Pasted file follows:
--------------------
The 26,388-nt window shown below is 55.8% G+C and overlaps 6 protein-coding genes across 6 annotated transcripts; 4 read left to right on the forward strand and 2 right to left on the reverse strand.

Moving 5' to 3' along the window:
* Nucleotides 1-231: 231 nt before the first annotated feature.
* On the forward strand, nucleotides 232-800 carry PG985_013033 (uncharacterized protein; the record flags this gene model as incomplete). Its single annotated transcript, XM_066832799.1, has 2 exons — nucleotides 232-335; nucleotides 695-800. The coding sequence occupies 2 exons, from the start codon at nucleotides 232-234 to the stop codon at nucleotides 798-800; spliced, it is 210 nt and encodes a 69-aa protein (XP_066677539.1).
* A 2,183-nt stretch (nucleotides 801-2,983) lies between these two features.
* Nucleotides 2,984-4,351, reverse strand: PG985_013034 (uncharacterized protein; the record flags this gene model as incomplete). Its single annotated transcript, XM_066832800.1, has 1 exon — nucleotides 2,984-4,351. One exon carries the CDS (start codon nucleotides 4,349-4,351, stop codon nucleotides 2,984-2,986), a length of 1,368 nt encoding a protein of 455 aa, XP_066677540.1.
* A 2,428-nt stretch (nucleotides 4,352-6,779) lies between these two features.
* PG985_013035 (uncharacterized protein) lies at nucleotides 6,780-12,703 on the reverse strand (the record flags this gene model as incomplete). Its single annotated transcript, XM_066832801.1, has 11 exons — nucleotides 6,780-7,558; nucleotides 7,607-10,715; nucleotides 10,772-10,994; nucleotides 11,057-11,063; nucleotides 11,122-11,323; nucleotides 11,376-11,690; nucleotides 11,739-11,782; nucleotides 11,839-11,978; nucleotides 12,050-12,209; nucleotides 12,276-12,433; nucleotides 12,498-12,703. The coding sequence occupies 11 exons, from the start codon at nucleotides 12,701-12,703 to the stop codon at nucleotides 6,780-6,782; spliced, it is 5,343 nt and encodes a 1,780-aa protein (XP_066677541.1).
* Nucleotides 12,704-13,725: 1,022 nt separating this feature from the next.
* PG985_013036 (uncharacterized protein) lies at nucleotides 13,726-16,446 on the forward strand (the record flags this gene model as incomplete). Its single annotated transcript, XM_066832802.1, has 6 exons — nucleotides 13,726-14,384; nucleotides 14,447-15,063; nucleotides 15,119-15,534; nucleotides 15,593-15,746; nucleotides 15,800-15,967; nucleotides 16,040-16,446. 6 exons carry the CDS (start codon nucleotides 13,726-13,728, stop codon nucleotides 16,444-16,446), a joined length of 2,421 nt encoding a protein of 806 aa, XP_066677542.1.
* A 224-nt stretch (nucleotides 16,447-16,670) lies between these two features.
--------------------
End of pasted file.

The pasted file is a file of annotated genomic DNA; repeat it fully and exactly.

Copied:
The 26,388-nt window shown below is 55.8% G+C and overlaps 6 protein-coding genes across 6 annotated transcripts; 4 read left to right on the forward strand and 2 right to left on the reverse strand.

Moving 5' to 3' along the window:
* Nucleotides 1-231: 231 nt before the first annotated feature.
* On the forward strand, nucleotides 232-800 carry PG985_013033 (uncharacterized protein; the record flags this gene model as incomplete). Its single annotated transcript, XM_066832799.1, has 2 exons — nucleotides 232-335; nucleotides 695-800. The coding sequence occupies 2 exons, from the start codon at nucleotides 232-234 to the stop codon at nucleotides 798-800; spliced, it is 210 nt and encodes a 69-aa protein (XP_066677539.1).
* A 2,183-nt stretch (nucleotides 801-2,983) lies between these two features.
* Nucleotides 2,984-4,351, reverse strand: PG985_013034 (uncharacterized protein; the record flags this gene model as incomplete). Its single annotated transcript, XM_066832800.1, has 1 exon — nucleotides 2,984-4,351. One exon carries the CDS (start codon nucleotides 4,349-4,351, stop codon nucleotides 2,984-2,986), a length of 1,368 nt encoding a protein of 455 aa, XP_066677540.1.
* A 2,428-nt stretch (nucleotides 4,352-6,779) lies between these two features.
* PG985_013035 (uncharacterized protein) lies at nucleotides 6,780-12,703 on the reverse strand (the record flags this gene model as incomplete). Its single annotated transcript, XM_066832801.1, has 11 exons — nucleotides 6,780-7,558; nucleotides 7,607-10,715; nucleotides 10,772-10,994; nucleotides 11,057-11,063; nucleotides 11,122-11,323; nucleotides 11,376-11,690; nucleotides 11,739-11,782; nucleotides 11,839-11,978; nucleotides 12,050-12,209; nucleotides 12,276-12,433; nucleotides 12,498-12,703. The coding sequence occupies 11 exons, from the start codon at nucleotides 12,701-12,703 to the stop codon at nucleotides 6,780-6,782; spliced, it is 5,343 nt and encodes a 1,780-aa protein (XP_066677541.1).
* Nucleotides 12,704-13,725: 1,022 nt separating this feature from the next.
* PG985_013036 (uncharacterized protein) lies at nucleotides 13,726-16,446 on the forward strand (the record flags this gene model as incomplete). Its single annotated transcript, XM_066832802.1, has 6 exons — nucleotides 13,726-14,384; nucleotides 14,447-15,063; nucleotides 15,119-15,534; nucleotides 15,593-15,746; nucleotides 15,800-15,967; nucleotides 16,040-16,446. 6 exons carry the CDS (start codon nucleotides 13,726-13,728, stop codon nucleotides 16,444-16,446), a joined length of 2,421 nt encoding a protein of 806 aa, XP_066677542.1.
* A 224-nt stretch (nucleotides 16,447-16,670) lies between these two features.